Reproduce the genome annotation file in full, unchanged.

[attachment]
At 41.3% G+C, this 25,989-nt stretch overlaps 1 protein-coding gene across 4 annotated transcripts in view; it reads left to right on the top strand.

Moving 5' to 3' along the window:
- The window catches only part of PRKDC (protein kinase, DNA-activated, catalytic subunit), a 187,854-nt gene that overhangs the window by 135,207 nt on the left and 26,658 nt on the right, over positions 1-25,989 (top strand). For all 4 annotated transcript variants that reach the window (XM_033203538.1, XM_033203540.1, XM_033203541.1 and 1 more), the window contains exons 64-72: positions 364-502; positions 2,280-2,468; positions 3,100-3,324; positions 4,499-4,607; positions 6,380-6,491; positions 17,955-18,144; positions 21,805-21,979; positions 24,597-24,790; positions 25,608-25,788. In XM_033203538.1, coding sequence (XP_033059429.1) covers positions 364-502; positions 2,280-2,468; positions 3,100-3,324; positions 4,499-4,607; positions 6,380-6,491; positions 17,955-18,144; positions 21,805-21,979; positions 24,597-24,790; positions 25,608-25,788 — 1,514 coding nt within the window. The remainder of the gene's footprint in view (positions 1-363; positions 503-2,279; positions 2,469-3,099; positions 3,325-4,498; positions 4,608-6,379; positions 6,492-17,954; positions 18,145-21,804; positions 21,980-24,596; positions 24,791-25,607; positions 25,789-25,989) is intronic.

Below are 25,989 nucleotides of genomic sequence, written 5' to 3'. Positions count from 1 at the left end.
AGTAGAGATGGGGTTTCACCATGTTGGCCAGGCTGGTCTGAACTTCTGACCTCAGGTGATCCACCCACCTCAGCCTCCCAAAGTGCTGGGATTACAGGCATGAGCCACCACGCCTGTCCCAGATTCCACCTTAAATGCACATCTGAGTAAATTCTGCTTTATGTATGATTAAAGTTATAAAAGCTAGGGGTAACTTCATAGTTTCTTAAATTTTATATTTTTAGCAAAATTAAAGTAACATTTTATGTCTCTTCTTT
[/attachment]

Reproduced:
At 41.3% G+C, this 25,989-nt stretch overlaps 1 protein-coding gene across 4 annotated transcripts in view; it reads left to right on the top strand.

Moving 5' to 3' along the window:
- The window catches only part of PRKDC (protein kinase, DNA-activated, catalytic subunit), a 187,854-nt gene that overhangs the window by 135,207 nt on the left and 26,658 nt on the right, over positions 1-25,989 (top strand). For all 4 annotated transcript variants that reach the window (XM_033203538.1, XM_033203540.1, XM_033203541.1 and 1 more), the window contains exons 64-72: positions 364-502; positions 2,280-2,468; positions 3,100-3,324; positions 4,499-4,607; positions 6,380-6,491; positions 17,955-18,144; positions 21,805-21,979; positions 24,597-24,790; positions 25,608-25,788. In XM_033203538.1, coding sequence (XP_033059429.1) covers positions 364-502; positions 2,280-2,468; positions 3,100-3,324; positions 4,499-4,607; positions 6,380-6,491; positions 17,955-18,144; positions 21,805-21,979; positions 24,597-24,790; positions 25,608-25,788 — 1,514 coding nt within the window. The remainder of the gene's footprint in view (positions 1-363; positions 503-2,279; positions 2,469-3,099; positions 3,325-4,498; positions 4,608-6,379; positions 6,492-17,954; positions 18,145-21,804; positions 21,980-24,596; positions 24,791-25,607; positions 25,789-25,989) is intronic.

Below are 25,989 nucleotides of genomic sequence, written 5' to 3'. Positions count from 1 at the left end.
AGTAGAGATGGGGTTTCACCATGTTGGCCAGGCTGGTCTGAACTTCTGACCTCAGGTGATCCACCCACCTCAGCCTCCCAAAGTGCTGGGATTACAGGCATGAGCCACCACGCCTGTCCCAGATTCCACCTTAAATGCACATCTGAGTAAATTCTGCTTTATGTATGATTAAAGTTATAAAAGCTAGGGGTAACTTCATAGTTTCTTAAATTTTATATTTTTAGCAAAATTAAAGTAACATTTTATGTCTCTTCTTT